The German orders for the pursuit from Thermopylae are of interest. The advanced troops of 5th Panzer Division were to make for Lavrion, the port at the south-eastern tip of Attica. The main body was to pursue via Corinth and Tripolis, directed on Argos, Kalamata and Sparta. Simultaneously elements of the SS Adolf Hitler Division which had crossed by boat to Patras were directed on Pyrgos. The road and railway bridge over the big cutting of the Corinth Canal had been destroyed by the British, but there was no great difficulty in crossing near the ends of the canal, where the ground on each bank is flat. Pressing on to Kalamata, the 5th Panzer Division and some of the parachutists encountered those British troops least able to resist attack. Monemvasia seems to have escaped their attention, although at least one New Zealand battalion was seen and bombed on the way to it, and the whole 6th New Zealand Brigade lay hidden there throughout the day of the 28th with German aircraft circling overhead. Neither that
night nor on any other night did the German aircraft interfere. By 29th April the Germans were satisfied that they had driven out or captured all formed bodies of the British, and were able to concentrate upon the plan for capturing Crete by airborne assault to which Hitler had given his approval a week before.
The table below shows the measure of success attained during the embarkation in spite of all the alterations, delays and uncertainties. On shore it means that leadership, discipline and staff-work stood the test, though this would have profited nothing but for the resource and determination of the Royal Navy and the Merchant Navy. It is not surprising that the admiration and respect of the soldier for the Senior Service, always high, rose even higher. His confidence was soon to be put to a still sterner test after the attempt to repel the airborne onslaught on Crete had failed and the Army had once again to be rescued by the Royal Navy.
Details of Embarkation from Beaches in Greece: 24th April to 1st May 1941
|Date||Beach||Warships and transports engaged||Total numbers of men embarked||Remarks|
|24/25th D1||D. Raphti||
Calcutta, Glengyle, Salvia
|5,700||5 N.Z. Bde Group|
Phoebe, Glenearn, Stuart, Voyager, Hyacinth, (Ulster Prince)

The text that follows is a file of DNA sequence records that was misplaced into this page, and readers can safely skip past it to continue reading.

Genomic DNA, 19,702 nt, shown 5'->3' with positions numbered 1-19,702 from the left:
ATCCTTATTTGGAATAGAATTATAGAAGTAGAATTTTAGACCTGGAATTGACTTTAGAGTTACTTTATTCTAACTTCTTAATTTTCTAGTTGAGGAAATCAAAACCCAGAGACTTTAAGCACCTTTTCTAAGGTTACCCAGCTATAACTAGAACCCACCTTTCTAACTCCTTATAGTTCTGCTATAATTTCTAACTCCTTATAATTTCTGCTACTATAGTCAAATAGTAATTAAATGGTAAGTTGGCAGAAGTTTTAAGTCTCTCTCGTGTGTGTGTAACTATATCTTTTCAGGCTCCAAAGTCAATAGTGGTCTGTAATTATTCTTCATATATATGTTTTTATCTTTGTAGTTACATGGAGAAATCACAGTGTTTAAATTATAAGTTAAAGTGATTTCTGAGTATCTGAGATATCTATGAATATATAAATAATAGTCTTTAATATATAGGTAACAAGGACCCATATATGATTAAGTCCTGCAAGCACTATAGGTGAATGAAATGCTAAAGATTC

|6,685||Corps H.Q., RAF, Base and other details|
|25/26th D2||P. Megara||
Coventry, Thurland Castle, Havock, Decoy, Wryneck, Hasty, Waterhen, Vendetta
|5,900 (including over 1,000 wounded)||19 Aus. Bde Group|
|26/27th D3||C. Raphina||
Glengyle, Nubian, Decoy, Hasty
|3,503||Part of 1 Armd Bde. N.Z. Div. troops|
Carlisle, Kandahar, Kingston, Salween
|4,720||Corps and N.Z. Div. troops|
|S. Nauplia T. Tolon||
Orion, Calcutta, Slamat, Khedive Ismail, Isis, Hotspur, Diamond, Perth, Stuart
|4,527||Force H.Q., Base details and part of 1 Armd Bde|
Phoebe, Dilwara, City of London, Costa Rica, Defender, Hero, Hereward, Flamingo
|8,650||16/17 Aus. Bde Group|
|27/28th D4||C. Raphina||
|800||1 Armd. Bde. (part).|
Ajax, Kingston, Kimberley
|3,840||4 N.Z. Bde Group|
|28/29th D5||X. Monemvasia||
Ajax, Griffin, Isis, Hotspur, Havock
|4,320||6 N.Z. Bde Group|
Hero, Kandahar, Kingston, Kimberley, (Perth, Phoebe, Nubian, Defender, Hereward, Decoy, Hasty)
Auckland, Salvia, Hyacinth
|29/30th and||Vicinity of Kalamata||
Isis, Hero, Kimberley
|30/1st||Vicinity of Kalamata||
Isis, Hero, Kimberley
NOTE TO TABLE
The figure 50,732 includes an uncertain number of Greeks and Yugoslavs.
The total number of British service personnel transported to Greece in all the LUSTRE convoys was 58,364 spread over about six weeks. About 4,200 had been transported previously. The British casualties from all causes were about 12,000, of whom many sick and wounded returned to duty later. The RAF lost 163, of whom all but 33 were aircrew. 209 aircraft were lost or had to be abandoned. 8,000 lorries were lost.
HMS Diamond and Wryneck, and the transports Ulster Prince, Pennland, Slamat and Costa Rica were sunk, and the landing ship Glenearn was twice bombed and damaged.